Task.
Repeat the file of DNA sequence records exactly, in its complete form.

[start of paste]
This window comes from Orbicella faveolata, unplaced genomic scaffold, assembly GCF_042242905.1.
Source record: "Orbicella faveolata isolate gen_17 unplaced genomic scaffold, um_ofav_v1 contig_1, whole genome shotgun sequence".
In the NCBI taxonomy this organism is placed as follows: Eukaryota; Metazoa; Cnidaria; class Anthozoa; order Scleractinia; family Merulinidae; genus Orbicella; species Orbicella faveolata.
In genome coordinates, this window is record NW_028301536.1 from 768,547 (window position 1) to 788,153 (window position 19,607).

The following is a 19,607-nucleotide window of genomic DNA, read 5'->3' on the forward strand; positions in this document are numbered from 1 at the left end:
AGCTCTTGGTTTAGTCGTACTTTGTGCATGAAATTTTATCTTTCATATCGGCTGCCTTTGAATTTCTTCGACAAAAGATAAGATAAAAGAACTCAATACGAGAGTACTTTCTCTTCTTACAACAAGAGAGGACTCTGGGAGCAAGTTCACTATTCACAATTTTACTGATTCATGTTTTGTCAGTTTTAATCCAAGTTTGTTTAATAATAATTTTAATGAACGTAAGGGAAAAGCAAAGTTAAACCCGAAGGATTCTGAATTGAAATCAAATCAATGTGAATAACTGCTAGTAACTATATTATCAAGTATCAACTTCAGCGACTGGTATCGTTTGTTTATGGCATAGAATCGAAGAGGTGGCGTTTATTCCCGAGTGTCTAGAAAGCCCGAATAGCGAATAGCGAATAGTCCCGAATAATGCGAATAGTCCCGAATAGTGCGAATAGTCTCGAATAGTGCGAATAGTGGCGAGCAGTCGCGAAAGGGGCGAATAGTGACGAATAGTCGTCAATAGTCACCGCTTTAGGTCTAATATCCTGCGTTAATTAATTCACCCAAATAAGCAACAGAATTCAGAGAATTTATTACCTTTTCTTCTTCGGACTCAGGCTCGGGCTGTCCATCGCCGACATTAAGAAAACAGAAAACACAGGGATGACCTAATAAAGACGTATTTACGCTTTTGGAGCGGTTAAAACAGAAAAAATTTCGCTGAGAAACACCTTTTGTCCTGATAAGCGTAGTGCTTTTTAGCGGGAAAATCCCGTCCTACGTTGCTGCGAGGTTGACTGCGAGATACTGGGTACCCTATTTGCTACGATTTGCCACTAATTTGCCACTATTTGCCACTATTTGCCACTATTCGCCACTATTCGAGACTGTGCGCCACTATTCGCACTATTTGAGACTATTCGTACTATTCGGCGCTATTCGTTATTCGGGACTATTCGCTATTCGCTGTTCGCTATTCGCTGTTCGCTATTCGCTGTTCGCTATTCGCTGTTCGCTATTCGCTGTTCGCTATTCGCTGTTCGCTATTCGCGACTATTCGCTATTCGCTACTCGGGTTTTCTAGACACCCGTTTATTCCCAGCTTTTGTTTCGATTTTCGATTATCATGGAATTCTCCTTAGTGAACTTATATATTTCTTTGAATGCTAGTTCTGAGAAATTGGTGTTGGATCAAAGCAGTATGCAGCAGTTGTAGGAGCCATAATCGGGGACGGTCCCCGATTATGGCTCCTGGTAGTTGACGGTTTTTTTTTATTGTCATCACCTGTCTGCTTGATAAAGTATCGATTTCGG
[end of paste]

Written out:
This window comes from Orbicella faveolata, unplaced genomic scaffold, assembly GCF_042242905.1.
Source record: "Orbicella faveolata isolate gen_17 unplaced genomic scaffold, um_ofav_v1 contig_1, whole genome shotgun sequence".
In the NCBI taxonomy this organism is placed as follows: Eukaryota; Metazoa; Cnidaria; class Anthozoa; order Scleractinia; family Merulinidae; genus Orbicella; species Orbicella faveolata.
In genome coordinates, this window is record NW_028301536.1 from 768,547 (window position 1) to 788,153 (window position 19,607).

The following is a 19,607-nucleotide window of genomic DNA, read 5'->3' on the forward strand; positions in this document are numbered from 1 at the left end:
AGCTCTTGGTTTAGTCGTACTTTGTGCATGAAATTTTATCTTTCATATCGGCTGCCTTTGAATTTCTTCGACAAAAGATAAGATAAAAGAACTCAATACGAGAGTACTTTCTCTTCTTACAACAAGAGAGGACTCTGGGAGCAAGTTCACTATTCACAATTTTACTGATTCATGTTTTGTCAGTTTTAATCCAAGTTTGTTTAATAATAATTTTAATGAACGTAAGGGAAAAGCAAAGTTAAACCCGAAGGATTCTGAATTGAAATCAAATCAATGTGAATAACTGCTAGTAACTATATTATCAAGTATCAACTTCAGCGACTGGTATCGTTTGTTTATGGCATAGAATCGAAGAGGTGGCGTTTATTCCCGAGTGTCTAGAAAGCCCGAATAGCGAATAGCGAATAGTCCCGAATAATGCGAATAGTCCCGAATAGTGCGAATAGTCTCGAATAGTGCGAATAGTGGCGAGCAGTCGCGAAAGGGGCGAATAGTGACGAATAGTCGTCAATAGTCACCGCTTTAGGTCTAATATCCTGCGTTAATTAATTCACCCAAATAAGCAACAGAATTCAGAGAATTTATTACCTTTTCTTCTTCGGACTCAGGCTCGGGCTGTCCATCGCCGACATTAAGAAAACAGAAAACACAGGGATGACCTAATAAAGACGTATTTACGCTTTTGGAGCGGTTAAAACAGAAAAAATTTCGCTGAGAAACACCTTTTGTCCTGATAAGCGTAGTGCTTTTTAGCGGGAAAATCCCGTCCTACGTTGCTGCGAGGTTGACTGCGAGATACTGGGTACCCTATTTGCTACGATTTGCCACTAATTTGCCACTATTTGCCACTATTTGCCACTATTCGCCACTATTCGAGACTGTGCGCCACTATTCGCACTATTTGAGACTATTCGTACTATTCGGCGCTATTCGTTATTCGGGACTATTCGCTATTCGCTGTTCGCTATTCGCTGTTCGCTATTCGCTGTTCGCTATTCGCTGTTCGCTATTCGCTGTTCGCTATTCGCTGTTCGCTATTCGCGACTATTCGCTATTCGCTACTCGGGTTTTCTAGACACCCGTTTATTCCCAGCTTTTGTTTCGATTTTCGATTATCATGGAATTCTCCTTAGTGAACTTATATATTTCTTTGAATGCTAGTTCTGAGAAATTGGTGTTGGATCAAAGCAGTATGCAGCAGTTGTAGGAGCCATAATCGGGGACGGTCCCCGATTATGGCTCCTGGTAGTTGACGGTTTTTTTTTATTGTCATCACCTGTCTGCTTGATAAAGTATCGATTTCGG